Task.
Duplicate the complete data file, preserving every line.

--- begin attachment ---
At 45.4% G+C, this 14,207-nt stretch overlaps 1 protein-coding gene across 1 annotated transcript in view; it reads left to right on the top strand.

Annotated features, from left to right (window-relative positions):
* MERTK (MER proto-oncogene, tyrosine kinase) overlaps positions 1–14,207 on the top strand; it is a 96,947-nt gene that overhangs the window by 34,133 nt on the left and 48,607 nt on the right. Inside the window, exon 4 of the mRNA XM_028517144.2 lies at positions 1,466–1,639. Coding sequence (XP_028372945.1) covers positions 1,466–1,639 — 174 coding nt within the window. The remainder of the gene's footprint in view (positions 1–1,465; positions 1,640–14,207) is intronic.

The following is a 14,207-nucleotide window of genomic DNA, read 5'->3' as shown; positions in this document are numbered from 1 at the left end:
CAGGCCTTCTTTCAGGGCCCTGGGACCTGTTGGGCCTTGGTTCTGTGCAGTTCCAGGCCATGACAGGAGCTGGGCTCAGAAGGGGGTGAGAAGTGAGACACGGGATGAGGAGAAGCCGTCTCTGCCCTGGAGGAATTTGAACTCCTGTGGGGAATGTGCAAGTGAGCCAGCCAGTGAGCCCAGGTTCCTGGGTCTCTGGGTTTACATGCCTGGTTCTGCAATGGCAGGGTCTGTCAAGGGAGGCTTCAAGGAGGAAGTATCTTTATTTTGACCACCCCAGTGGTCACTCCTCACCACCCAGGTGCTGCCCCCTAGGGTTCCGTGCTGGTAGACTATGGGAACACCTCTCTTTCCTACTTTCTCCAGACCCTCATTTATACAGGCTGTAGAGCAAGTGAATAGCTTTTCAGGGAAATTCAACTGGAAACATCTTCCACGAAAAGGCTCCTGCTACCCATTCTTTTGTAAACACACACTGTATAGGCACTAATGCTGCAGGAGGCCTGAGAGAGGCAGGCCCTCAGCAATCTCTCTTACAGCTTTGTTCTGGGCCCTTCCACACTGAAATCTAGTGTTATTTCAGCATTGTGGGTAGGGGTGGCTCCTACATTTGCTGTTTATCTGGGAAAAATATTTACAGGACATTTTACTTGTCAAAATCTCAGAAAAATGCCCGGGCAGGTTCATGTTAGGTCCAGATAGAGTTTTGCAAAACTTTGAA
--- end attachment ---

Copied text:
At 45.4% G+C, this 14,207-nt stretch overlaps 1 protein-coding gene across 1 annotated transcript in view; it reads left to right on the top strand.

Annotated features, from left to right (window-relative positions):
* MERTK (MER proto-oncogene, tyrosine kinase) overlaps positions 1–14,207 on the top strand; it is a 96,947-nt gene that overhangs the window by 34,133 nt on the left and 48,607 nt on the right. Inside the window, exon 4 of the mRNA XM_028517144.2 lies at positions 1,466–1,639. Coding sequence (XP_028372945.1) covers positions 1,466–1,639 — 174 coding nt within the window. The remainder of the gene's footprint in view (positions 1–1,465; positions 1,640–14,207) is intronic.

The following is a 14,207-nucleotide window of genomic DNA, read 5'->3' as shown; positions in this document are numbered from 1 at the left end:
CAGGCCTTCTTTCAGGGCCCTGGGACCTGTTGGGCCTTGGTTCTGTGCAGTTCCAGGCCATGACAGGAGCTGGGCTCAGAAGGGGGTGAGAAGTGAGACACGGGATGAGGAGAAGCCGTCTCTGCCCTGGAGGAATTTGAACTCCTGTGGGGAATGTGCAAGTGAGCCAGCCAGTGAGCCCAGGTTCCTGGGTCTCTGGGTTTACATGCCTGGTTCTGCAATGGCAGGGTCTGTCAAGGGAGGCTTCAAGGAGGAAGTATCTTTATTTTGACCACCCCAGTGGTCACTCCTCACCACCCAGGTGCTGCCCCCTAGGGTTCCGTGCTGGTAGACTATGGGAACACCTCTCTTTCCTACTTTCTCCAGACCCTCATTTATACAGGCTGTAGAGCAAGTGAATAGCTTTTCAGGGAAATTCAACTGGAAACATCTTCCACGAAAAGGCTCCTGCTACCCATTCTTTTGTAAACACACACTGTATAGGCACTAATGCTGCAGGAGGCCTGAGAGAGGCAGGCCCTCAGCAATCTCTCTTACAGCTTTGTTCTGGGCCCTTCCACACTGAAATCTAGTGTTATTTCAGCATTGTGGGTAGGGGTGGCTCCTACATTTGCTGTTTATCTGGGAAAAATATTTACAGGACATTTTACTTGTCAAAATCTCAGAAAAATGCCCGGGCAGGTTCATGTTAGGTCCAGATAGAGTTTTGCAAAACTTTGAA